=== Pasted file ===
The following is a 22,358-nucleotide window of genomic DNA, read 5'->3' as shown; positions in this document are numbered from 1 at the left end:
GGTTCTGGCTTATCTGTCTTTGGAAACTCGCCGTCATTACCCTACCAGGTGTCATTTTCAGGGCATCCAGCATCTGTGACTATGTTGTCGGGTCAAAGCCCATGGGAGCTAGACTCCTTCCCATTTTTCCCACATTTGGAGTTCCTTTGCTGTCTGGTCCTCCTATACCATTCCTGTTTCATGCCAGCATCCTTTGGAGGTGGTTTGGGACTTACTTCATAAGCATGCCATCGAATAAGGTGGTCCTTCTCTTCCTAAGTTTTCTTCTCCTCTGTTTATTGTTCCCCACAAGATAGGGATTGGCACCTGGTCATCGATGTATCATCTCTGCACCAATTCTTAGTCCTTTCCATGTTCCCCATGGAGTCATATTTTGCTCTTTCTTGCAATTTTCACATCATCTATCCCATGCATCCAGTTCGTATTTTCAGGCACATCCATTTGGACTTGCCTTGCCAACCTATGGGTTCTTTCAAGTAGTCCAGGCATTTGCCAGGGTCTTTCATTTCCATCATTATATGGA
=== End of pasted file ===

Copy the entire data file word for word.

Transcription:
The following is a 22,358-nucleotide window of genomic DNA, read 5'->3' as shown; positions in this document are numbered from 1 at the left end:
GGTTCTGGCTTATCTGTCTTTGGAAACTCGCCGTCATTACCCTACCAGGTGTCATTTTCAGGGCATCCAGCATCTGTGACTATGTTGTCGGGTCAAAGCCCATGGGAGCTAGACTCCTTCCCATTTTTCCCACATTTGGAGTTCCTTTGCTGTCTGGTCCTCCTATACCATTCCTGTTTCATGCCAGCATCCTTTGGAGGTGGTTTGGGACTTACTTCATAAGCATGCCATCGAATAAGGTGGTCCTTCTCTTCCTAAGTTTTCTTCTCCTCTGTTTATTGTTCCCCACAAGATAGGGATTGGCACCTGGTCATCGATGTATCATCTCTGCACCAATTCTTAGTCCTTTCCATGTTCCCCATGGAGTCATATTTTGCTCTTTCTTGCAATTTTCACATCATCTATCCCATGCATCCAGTTCGTATTTTCAGGCACATCCATTTGGACTTGCCTTGCCAACCTATGGGTTCTTTCAAGTAGTCCAGGCATTTGCCAGGGTCTTTCATTTCCATCATTATATGGA